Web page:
Coombs returned to campus to conduct labwork in July. She heard from other grad students that someone who works in her building tested positive for COVID-19, but the university didn’t inform her directly, she says. She’s also received notices that common areas in her building were being closed for cleaning because of potential coronavirus exposures, but she didn’t get any more information about where infected people were in the building. “They will only tell you if you’ve been in close proximity with someone who winds up testing positive.” Her fears are now growing as undergrads have started to return to campus.
“Students are not being asked to give up their right to sue the University or any other legal right,” writes University of Pittsburgh spokesperson Kevin Zwick in an email. “Instead, students are being asked to acknowledge and agree that they understand the risks and the behaviors they must exhibit to help minimize those risks.”
But Coombs sees the agreement differently. “They aren’t asking us if we understand the risk. They are asking us to assume the risk. Those are very different things.” Coombs would like to see greater transparency on the part of the university. “If you’re asking me to assume the risk, then I should have access to all of the information to determine that risk—and we certainly don’t have that.”
McClure advises students at any universities requiring these types of compacts to tread carefully before signing. “My best advice would be to try as best you can to push back on signing them if at all possible,” he says. “Or prior to signing them … try to get a better understanding of what [you’re] being asked to sign.”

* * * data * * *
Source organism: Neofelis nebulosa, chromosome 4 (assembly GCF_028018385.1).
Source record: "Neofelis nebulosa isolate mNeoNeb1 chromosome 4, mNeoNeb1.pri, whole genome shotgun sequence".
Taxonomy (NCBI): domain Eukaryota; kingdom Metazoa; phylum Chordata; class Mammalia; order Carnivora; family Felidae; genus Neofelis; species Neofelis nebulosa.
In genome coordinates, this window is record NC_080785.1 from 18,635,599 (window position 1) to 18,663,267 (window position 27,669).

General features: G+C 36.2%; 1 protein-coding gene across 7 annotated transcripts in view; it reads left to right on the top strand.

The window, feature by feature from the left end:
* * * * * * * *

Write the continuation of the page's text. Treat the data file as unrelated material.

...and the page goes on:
At Pennsylvania State University, such pushback efforts were successful. The university initially asked students to attest that they “assume any and all risk of exposure to COVID-19 that may result from attending Penn State.” But after student complaints, last week the administration altered that language. The document now states that “even with the mitigation steps taken by Penn State and my compliance with this Compact, I acknowledge that Penn State cannot prevent the risks of exposure to COVID-19.”
Administrators at Stanford have also been paying attention to student feedback, sending an email to the grad student community at 11:36 p.m. on Monday. “We received feedback from a number of you that makes it clear that the tone came across as harsh and the lack of contextual information for the compact raised serious concerns,” wrote Susie Brubaker-Cole and Stacey Bent, the vice provost for student affairs and the vice provost for graduate education and postdoctoral affairs. “We appreciate these concerns and are sorry for not providing adequate details and background information.”
The email clarified some of the rules and expectations detailed in the compact. But it did nothing to assuage Pope’s concern that the university doesn’t have a transparent procedure in place to dole out punishment, she says. “You don’t get any appeals,” she says. “There need to be some protections for the students’ rights.” Stanford didn’t respond to specific questions about the university’s policies, but a spokesperson wrote that the compact “incorporates the State of California’s guidance … which prescribes the necessary conditions for colleges and universities to reopen during the coronavirus pandemic.”
Pope—who serves as the coordinator for the university’s student advocate support network—is working with other graduate students to push the university to further address concerns about the compact and the steps the university is taking to keep them safe. Until it does, she’s not sure whether she’ll sign. Her research, stipend, health insurance, and housing hang in the balance.